Here’s a new iPhone commercial Apple just released today on its website and on YouTube. It’s a 1-minute-long spot that focuses on how the iPhone has shaken up the world of casual photography by becoming the world’s most popular camera.
Posts Tagged ‘iphoneography’
We can no longer ignore smartphones as legitimate photography gear. As smartphone cameras have gotten better we’ve seen everything from hipstamatic war photography to iPhone fashion shoots, and here comes yet another first.
Of 5,700 entries, Laura Elliot of County Fermanagh, Northern Ireland won first place at a recent National Trust photography competition with her photo taken using only an iPhone 4 and (what else?) Instagram. Read more…
Want larger photos from your iPhone? Black Eyed Peas frontman Will.i.am has a solution for you. The entrepreneurial musician will reportedly be launching a new iPhone attachment next week that will “turn your smartphone into a genius-phone” and boost the phone’s camera resolution from 8 megapixels to 14 megapixels. Like the man who developed it, the device will have a quirky name: i.am+.
Yesterday we shared a piece by photographer Kenneth Jarecke on why Instagram isn’t fit for photojournalism. Now, from the other side of the aisle, Jeff Bercovici of Forbes writes that Time had great success after hiring five Instagrammers to document Hurricane Sandy:
The resulting collection on Lightbox, Time’s photography blog, was “one of the most popular galleries we’ve ever done,” says [Time DP Kira] Pollack, and it was responsible for 13% of all the site’s traffic during a week when Time.com had its fourth-biggest day ever. Time’s Instagram account attracted 12,000 new followers during a 48-hour period.
One of Benjamin Lowy’s photos even ended up getting selected for the cover, although it’s one of three covers Time is running this week [...] While the level of resolution isn’t perhaps what might be achieved with a camera, says Pollack, “It reproduced beautifully. There’s almost a painterly quality to it.”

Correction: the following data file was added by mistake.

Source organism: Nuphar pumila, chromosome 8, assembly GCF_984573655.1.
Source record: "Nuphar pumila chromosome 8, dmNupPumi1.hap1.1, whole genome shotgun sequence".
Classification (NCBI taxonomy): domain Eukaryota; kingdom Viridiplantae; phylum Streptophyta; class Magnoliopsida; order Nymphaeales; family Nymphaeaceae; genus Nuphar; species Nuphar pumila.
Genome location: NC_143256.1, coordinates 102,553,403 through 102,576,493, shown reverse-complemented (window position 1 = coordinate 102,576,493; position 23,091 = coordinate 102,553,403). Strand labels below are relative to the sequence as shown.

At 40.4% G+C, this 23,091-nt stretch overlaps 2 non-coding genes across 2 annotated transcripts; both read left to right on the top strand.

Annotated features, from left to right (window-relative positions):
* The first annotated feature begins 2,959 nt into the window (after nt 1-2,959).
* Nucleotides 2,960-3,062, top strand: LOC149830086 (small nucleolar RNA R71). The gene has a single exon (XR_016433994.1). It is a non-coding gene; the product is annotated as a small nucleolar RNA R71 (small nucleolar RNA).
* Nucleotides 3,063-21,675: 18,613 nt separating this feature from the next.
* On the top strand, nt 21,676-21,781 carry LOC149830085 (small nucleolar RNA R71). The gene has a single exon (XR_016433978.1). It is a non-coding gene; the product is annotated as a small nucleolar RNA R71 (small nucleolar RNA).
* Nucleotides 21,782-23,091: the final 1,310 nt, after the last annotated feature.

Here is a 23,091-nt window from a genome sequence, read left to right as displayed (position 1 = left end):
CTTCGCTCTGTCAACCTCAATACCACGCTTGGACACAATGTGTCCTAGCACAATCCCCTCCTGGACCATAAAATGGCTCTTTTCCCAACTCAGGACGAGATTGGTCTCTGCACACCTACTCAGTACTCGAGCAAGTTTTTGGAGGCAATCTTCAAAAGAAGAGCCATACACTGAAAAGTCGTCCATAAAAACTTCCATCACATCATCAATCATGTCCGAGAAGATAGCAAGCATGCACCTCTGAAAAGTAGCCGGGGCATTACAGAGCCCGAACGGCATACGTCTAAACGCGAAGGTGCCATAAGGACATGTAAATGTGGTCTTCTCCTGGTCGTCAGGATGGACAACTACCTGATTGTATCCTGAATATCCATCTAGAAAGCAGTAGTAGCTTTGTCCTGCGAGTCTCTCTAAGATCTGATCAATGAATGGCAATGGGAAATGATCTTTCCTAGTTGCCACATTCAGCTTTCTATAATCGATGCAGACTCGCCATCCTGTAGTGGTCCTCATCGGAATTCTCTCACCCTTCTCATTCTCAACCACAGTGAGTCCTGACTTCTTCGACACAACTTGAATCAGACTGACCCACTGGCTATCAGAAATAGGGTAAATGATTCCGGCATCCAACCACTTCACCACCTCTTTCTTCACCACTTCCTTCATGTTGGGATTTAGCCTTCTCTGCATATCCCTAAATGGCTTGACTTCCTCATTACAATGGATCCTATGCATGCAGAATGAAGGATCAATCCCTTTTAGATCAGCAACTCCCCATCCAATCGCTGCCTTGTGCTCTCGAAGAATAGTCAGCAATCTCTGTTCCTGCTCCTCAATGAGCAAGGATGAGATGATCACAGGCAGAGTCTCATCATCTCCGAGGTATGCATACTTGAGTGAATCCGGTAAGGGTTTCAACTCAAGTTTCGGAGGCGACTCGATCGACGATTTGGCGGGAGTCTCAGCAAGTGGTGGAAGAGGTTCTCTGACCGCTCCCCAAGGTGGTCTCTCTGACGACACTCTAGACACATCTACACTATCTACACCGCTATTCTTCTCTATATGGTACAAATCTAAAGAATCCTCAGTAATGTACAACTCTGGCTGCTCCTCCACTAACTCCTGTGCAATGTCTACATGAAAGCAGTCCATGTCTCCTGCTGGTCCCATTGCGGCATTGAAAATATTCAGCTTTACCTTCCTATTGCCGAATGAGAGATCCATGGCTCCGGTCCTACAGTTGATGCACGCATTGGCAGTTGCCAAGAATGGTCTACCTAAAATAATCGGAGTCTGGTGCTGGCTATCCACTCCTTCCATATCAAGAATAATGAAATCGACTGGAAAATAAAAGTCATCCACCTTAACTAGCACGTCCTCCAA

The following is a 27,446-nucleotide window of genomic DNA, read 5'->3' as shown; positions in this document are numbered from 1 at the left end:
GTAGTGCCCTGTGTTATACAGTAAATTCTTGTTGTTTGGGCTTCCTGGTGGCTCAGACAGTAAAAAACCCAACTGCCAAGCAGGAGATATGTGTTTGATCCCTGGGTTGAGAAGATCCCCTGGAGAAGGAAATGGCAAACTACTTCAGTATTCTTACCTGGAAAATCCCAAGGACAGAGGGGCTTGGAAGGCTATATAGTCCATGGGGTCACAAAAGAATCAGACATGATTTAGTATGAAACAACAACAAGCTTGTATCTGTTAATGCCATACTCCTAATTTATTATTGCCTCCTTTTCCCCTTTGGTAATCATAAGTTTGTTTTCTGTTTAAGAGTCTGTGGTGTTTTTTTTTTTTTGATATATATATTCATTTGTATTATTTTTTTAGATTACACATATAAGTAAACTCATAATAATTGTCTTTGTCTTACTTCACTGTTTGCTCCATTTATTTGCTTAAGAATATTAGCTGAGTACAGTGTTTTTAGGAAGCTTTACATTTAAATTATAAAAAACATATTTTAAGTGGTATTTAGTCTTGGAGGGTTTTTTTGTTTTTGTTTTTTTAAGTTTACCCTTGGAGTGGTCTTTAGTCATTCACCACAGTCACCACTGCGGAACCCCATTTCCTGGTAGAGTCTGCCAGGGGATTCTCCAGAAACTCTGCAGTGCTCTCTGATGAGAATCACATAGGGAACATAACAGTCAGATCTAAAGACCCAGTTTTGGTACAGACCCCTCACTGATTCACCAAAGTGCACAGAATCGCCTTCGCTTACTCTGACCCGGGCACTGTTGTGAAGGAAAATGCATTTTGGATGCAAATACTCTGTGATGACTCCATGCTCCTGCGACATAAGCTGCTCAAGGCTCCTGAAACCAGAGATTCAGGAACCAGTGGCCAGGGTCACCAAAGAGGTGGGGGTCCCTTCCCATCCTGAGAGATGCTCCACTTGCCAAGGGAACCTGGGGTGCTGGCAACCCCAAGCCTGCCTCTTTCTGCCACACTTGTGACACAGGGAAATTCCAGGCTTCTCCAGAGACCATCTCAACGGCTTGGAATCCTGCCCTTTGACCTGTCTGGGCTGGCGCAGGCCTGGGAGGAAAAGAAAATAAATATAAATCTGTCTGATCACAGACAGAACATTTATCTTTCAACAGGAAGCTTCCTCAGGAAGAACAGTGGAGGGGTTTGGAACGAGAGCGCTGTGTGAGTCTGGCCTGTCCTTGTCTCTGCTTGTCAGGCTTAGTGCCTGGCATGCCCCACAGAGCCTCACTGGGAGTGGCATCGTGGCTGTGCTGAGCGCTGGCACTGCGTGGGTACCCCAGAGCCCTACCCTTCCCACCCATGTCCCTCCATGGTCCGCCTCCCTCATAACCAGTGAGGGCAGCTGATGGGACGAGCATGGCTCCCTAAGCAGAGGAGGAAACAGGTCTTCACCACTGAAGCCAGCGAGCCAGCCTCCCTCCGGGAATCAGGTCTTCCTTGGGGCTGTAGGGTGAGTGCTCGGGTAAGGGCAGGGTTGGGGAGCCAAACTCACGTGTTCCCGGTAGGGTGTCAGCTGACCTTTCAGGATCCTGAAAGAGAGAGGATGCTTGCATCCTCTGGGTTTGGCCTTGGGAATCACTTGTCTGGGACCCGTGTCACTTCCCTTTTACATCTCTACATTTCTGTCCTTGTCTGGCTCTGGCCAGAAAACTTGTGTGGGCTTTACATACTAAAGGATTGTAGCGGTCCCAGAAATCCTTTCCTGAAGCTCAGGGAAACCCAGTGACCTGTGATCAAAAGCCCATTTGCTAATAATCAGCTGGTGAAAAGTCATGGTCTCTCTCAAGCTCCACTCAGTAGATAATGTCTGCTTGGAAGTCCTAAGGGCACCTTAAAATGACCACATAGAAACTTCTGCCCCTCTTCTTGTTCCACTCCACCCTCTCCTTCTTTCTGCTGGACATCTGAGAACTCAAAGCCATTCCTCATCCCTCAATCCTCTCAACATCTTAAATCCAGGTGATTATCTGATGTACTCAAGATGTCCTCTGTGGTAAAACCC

Pollack tells FolioMag that the decision to use Instagram was based on distribution speed rather than aesthetics.
P.S. It seems that by “Instagram photo”, Forbes and Time are referring to the fact that they were shared through, not captured with, Instagram.
Photojournalist Kenneth Jarecke wrote up a thought-provoking piece yesterday titled, “Instagram, the Devil, and You.” He offers his thoughts on the question, “Will ‘Instagram photojournalism’ stand the test of time?”:
As for you Instagramers, twenty years from now you’ll be sorry. You’ll be more sorry than I am when I look back on a picture I made twenty years ago with a 20mm lens when I should have used a 28mm. Years from now, you’ll awake in the middle of the night and suddenly realize putting a fake border on a picture makes the whole picture fake. You’ll understand that the technical choices you made destroyed the longterm credibility of both you and your images.
Instead of having a body of work to look back on, you’ll have a sad little collection of noisy digital files that were disposable when you made them, instantly forgotten by your followers (after they gave you a thumbs up), and now totally worthless. You’ll wish you’d have made those images on a Pentax K1000 and Tri-X (at the very least or most depending on your age and perspective), but the times you failed to record properly will be long gone. But don’t listen to me, listen to all your Insta-friends. They love you.
MIOPS is a new smartphone-controlled camera trigger that combines all of the features photographers want in a high-speed camera trigger into one convenient device.
Photography purists, you might want to look away. For the rest of you: remember that Craiglist listing we shared a couple of months ago posted by a couple looking for Hipstamatic wedding photographers? Among the hoards of enthusiastic Hipstamatic shooters who responded were Keith and Marc, hosts of the iPhoneography podcast TinyShutter. After being chosen for the gig, they drove down to Connecticut from Massachusetts and New Hampshire to capture the wedding with their iPhones.
It’s seems like many photo enthusiasts are hating on Instagram and retro-filtered photos these days, but not photographer Richard Koci Hernandez. He has written a piece for CNN titled “Photographers, embrace Instagram,” in which he explains why he thinks that “Smartphones have ushered in a golden age for photography.”
We live in strange and exciting times in which phone camera photos can be compared side-by-side with top-of-the-line DSLR photos without anyone laughing (too hard). Having just gotten his hands on a shiny new iPhone 5, photographer Dustin Curtis decided to test out its camera’s quality by pitting it against his Canon 5D Mark III (with a 50mm lens fixed at f/2.8).
Apple is on stage right now announcing its new iPhone 5, and has just revealed the details of the smartphone’s camera. It’s pretty much the same camera as the one found inside the iPhone 4S, except they made the whole thing “thinner” (the iPhone 5 is 18% thinner than its predecessor). You’ll find a slightly improved backside-illuminated sensor that shoots the same 8-megapixel photos at 3264×2448 resolution, and the same 5-element lens with a f/2.4 aperture.